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News > Careers > What you should know before landing your first 'career' role

What you should know before landing your first 'career' role

Top tips for university graduates from Hannah Saville (Class of 2012) who's career has spanned a number of HR and recruitment roles.
6 May 2020
Written by Hannah Saville

Hannah Saville, HR Advisor (Class of 2012)

University does teach you how to learn. The environment provides some key learnings for students that support students in preparation for the workplace; things like due dates on tasks, group work and research. Plus, the type of teaching method at universities requires a lot of ‘self-help’; research in your own time and hard work to complete assignments and prepare for exams. All of these areas are important when moving into the workplace as you will work in teams, have deadlines for tasks that need to be met.  But how do you get the edge amongst all the other graduates studying your subject area and vying for few entry level roles?

Hannah's Top 5 Tips for University Graduates

Tip One: Set yourself apart by ensuring you have ‘practical’ experience. 

Some university degrees fail to provide the necessary experience for students to understand how the workplace operates. This is usually more prevalent in degrees such as business and economics where you may finish your degree without any exposure to a workplace or work environment.  Think about what paid or even unpaid internships you could do to bridge a gap you may have.

Plus working in a part-time role if you are able to whilst at university, shows companies that you can manage your time well juggling work and study, it also shows a commitment to something other than study and your ability to work with others effectively, similar to team sports.

Tip Two: In your first interview, do what you can to demonstrate confidence.

They say “fake it ‘til you make it” and a standout for entry level roles is confidence in your first interview/video application. In the workplace you need to have the confidence to speak to colleagues and stakeholders across other areas of the business and if you can show the hiring manager that confidence in addition to strong people and communication skills, this will give you an advantage in your application over any work experience.

Tip Three: Be ready to interview them too. 

While it may feel like the recruiter is in the driver’s seat, an interview is a two-way discussion and you should also leave feeling confident you want to work there.  Interviewers will always ask you at the end; do you have any questions for us? Having one or two questions ready to ask shows you have done the extra research and want to learn more.

These questions should not be: how long is lunch or do you do Friday drinks! Questions that will impress the interviewer might be: What is the Company’s main goal over the next 1-2 years. What is the biggest challenge facing the industry at the moment? How will you overcome this challenge? What are you hoping the successful applicant will bring to the Company?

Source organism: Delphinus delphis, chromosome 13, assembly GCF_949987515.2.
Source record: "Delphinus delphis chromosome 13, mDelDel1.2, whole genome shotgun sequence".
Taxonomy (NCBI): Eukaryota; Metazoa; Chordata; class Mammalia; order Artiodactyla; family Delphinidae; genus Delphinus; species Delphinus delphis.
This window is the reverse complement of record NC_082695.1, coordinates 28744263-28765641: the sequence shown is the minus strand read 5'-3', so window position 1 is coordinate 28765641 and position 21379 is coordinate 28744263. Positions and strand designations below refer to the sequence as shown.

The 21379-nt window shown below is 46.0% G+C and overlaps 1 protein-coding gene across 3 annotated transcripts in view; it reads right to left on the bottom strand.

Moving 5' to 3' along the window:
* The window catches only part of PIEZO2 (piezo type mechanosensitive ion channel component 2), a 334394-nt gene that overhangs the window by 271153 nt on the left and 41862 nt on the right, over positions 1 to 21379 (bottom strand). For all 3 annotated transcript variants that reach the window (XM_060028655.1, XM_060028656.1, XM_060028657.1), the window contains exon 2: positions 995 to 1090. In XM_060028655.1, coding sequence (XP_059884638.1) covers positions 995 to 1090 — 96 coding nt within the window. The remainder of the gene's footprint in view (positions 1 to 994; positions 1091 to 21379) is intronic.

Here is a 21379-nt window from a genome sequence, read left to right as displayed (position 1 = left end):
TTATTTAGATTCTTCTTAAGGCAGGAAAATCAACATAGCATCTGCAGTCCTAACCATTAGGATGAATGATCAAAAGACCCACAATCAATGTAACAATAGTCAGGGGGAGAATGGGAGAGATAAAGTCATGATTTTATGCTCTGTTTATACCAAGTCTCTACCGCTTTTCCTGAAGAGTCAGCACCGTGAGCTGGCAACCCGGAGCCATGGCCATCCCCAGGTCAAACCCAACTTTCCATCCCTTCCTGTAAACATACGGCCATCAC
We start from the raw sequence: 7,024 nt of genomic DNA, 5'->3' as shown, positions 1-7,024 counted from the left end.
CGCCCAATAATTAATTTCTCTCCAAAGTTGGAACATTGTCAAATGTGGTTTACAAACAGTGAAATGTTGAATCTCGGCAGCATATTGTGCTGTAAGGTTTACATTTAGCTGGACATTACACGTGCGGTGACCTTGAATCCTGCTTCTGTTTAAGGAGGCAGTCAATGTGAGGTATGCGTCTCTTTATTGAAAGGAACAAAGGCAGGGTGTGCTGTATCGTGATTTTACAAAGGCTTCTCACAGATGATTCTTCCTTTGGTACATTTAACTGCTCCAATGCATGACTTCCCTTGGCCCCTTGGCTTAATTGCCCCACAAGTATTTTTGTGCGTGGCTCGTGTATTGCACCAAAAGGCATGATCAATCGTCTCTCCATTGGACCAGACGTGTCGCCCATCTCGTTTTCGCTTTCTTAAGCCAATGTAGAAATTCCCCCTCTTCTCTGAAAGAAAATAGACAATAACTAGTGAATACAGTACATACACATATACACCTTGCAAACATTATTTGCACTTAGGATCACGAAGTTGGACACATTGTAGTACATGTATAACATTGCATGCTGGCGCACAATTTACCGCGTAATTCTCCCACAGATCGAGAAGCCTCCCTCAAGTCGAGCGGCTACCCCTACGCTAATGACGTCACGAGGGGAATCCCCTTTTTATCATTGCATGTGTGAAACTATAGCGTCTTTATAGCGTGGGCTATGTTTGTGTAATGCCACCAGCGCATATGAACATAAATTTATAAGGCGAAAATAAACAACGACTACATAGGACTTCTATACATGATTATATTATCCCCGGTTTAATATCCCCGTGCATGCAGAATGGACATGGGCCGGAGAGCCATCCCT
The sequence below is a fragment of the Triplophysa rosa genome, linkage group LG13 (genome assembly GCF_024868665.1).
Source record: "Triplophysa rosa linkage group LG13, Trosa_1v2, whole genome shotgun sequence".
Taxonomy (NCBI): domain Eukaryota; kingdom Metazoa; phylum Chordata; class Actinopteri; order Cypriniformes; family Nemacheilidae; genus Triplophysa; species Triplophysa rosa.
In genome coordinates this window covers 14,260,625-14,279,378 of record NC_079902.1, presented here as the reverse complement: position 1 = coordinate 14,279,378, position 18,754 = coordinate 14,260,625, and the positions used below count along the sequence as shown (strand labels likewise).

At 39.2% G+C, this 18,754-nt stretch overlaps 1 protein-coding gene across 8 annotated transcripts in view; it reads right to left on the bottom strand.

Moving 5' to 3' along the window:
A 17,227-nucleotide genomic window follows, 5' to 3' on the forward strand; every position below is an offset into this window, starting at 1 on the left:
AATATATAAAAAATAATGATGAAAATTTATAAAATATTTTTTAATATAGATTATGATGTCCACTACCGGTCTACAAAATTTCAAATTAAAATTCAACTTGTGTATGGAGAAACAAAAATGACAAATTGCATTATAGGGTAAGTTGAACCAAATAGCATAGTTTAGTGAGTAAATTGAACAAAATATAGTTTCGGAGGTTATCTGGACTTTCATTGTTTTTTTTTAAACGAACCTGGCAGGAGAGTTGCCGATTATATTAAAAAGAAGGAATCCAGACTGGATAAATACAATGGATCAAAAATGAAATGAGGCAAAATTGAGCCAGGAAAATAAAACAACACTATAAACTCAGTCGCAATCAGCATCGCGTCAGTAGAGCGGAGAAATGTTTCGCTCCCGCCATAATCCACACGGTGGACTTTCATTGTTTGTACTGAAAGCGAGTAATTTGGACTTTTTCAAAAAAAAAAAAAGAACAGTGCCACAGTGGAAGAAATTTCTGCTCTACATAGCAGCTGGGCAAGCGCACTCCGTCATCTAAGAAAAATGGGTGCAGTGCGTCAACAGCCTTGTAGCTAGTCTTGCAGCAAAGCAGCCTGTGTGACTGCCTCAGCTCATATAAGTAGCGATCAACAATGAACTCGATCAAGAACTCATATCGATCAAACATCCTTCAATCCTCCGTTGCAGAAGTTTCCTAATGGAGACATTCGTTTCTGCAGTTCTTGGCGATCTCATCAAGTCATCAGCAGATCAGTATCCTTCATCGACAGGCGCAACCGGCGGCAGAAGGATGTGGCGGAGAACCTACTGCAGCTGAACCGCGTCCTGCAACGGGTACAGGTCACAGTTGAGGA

Tip Four: Have your referee’s ready, it can be a coach, Principal, teacher or manager.

Even if they don’t ask for them! Having one listed on your resume ready for the company to contact will save them time asking for it later and also shows that you are prepared. Note: ensure you have told your references you are applying in case they get a call!

If you don’t have a work-related reference a sport coach is a great reference as they will attest to your team spirit, commitment to training and ability to work toward a goal. A schoolteacher or principal is also a great reference as they will be able to comment on your ability to get tasks completed on time, teamwork and your attitude to those more senior that you.


Tip Five:  For your first career role don’t try and increase your salary before you start!

When starting out, you may not have the work experience under your belt to negotiate why deserve a higher salary. If you are hoping for a higher salary, save this negotiation for your first annual review. You can also use your experience to negotiate a higher salary when you apply for next role and be in a position to explain why you should be valued higher, based on your previous achievements. Before applying or interviewing for a role, I recommend researching what the average starting salary is in the industry you are hoping to work in. If you do feel that you have been offered a salary that is significantly under market value then discuss with your parents or mentors whether this is the right role for you.

Hannah currenty works for Caltex Australia in HR and would love to hear from you if you would like her advice. You can connect with Hannah via the Alumni & Community member directory here.

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